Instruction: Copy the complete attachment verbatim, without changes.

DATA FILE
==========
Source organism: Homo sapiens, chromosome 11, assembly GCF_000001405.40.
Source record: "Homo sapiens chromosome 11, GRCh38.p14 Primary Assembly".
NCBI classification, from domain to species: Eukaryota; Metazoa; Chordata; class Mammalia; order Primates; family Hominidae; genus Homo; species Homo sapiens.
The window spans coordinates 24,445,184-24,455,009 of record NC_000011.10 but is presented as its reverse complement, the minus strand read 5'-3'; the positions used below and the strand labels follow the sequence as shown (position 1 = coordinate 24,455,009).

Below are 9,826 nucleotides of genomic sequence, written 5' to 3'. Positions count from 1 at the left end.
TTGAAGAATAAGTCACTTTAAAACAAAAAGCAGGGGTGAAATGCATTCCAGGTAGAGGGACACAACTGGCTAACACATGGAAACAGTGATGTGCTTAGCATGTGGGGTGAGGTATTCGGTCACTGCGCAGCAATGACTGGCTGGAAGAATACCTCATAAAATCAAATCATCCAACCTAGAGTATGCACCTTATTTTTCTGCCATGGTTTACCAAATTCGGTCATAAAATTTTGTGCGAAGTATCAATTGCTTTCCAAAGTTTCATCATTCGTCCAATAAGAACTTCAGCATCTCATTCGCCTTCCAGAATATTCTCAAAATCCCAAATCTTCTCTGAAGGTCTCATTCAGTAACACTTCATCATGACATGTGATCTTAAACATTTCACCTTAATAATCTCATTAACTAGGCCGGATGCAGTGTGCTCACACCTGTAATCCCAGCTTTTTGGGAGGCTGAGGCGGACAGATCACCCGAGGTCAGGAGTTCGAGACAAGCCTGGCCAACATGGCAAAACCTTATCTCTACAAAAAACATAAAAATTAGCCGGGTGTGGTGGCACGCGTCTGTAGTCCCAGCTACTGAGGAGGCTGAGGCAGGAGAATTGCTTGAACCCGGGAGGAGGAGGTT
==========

Source organism: Homo sapiens, chromosome 11, assembly GCF_000001405.40.
Source record: "Homo sapiens chromosome 11, GRCh38.p14 Primary Assembly".
NCBI classification, from domain to species: Eukaryota; Metazoa; Chordata; class Mammalia; order Primates; family Hominidae; genus Homo; species Homo sapiens.
The window spans coordinates 24,445,184-24,455,009 of record NC_000011.10 but is presented as its reverse complement, the minus strand read 5'-3'; the positions used below and the strand labels follow the sequence as shown (position 1 = coordinate 24,455,009).

Below are 9,826 nucleotides of genomic sequence, written 5' to 3'. Positions count from 1 at the left end.
TTGAAGAATAAGTCACTTTAAAACAAAAAGCAGGGGTGAAATGCATTCCAGGTAGAGGGACACAACTGGCTAACACATGGAAACAGTGATGTGCTTAGCATGTGGGGTGAGGTATTCGGTCACTGCGCAGCAATGACTGGCTGGAAGAATACCTCATAAAATCAAATCATCCAACCTAGAGTATGCACCTTATTTTTCTGCCATGGTTTACCAAATTCGGTCATAAAATTTTGTGCGAAGTATCAATTGCTTTCCAAAGTTTCATCATTCGTCCAATAAGAACTTCAGCATCTCATTCGCCTTCCAGAATATTCTCAAAATCCCAAATCTTCTCTGAAGGTCTCATTCAGTAACACTTCATCATGACATGTGATCTTAAACATTTCACCTTAATAATCTCATTAACTAGGCCGGATGCAGTGTGCTCACACCTGTAATCCCAGCTTTTTGGGAGGCTGAGGCGGACAGATCACCCGAGGTCAGGAGTTCGAGACAAGCCTGGCCAACATGGCAAAACCTTATCTCTACAAAAAACATAAAAATTAGCCGGGTGTGGTGGCACGCGTCTGTAGTCCCAGCTACTGAGGAGGCTGAGGCAGGAGAATTGCTTGAACCCGGGAGGAGGAGGTT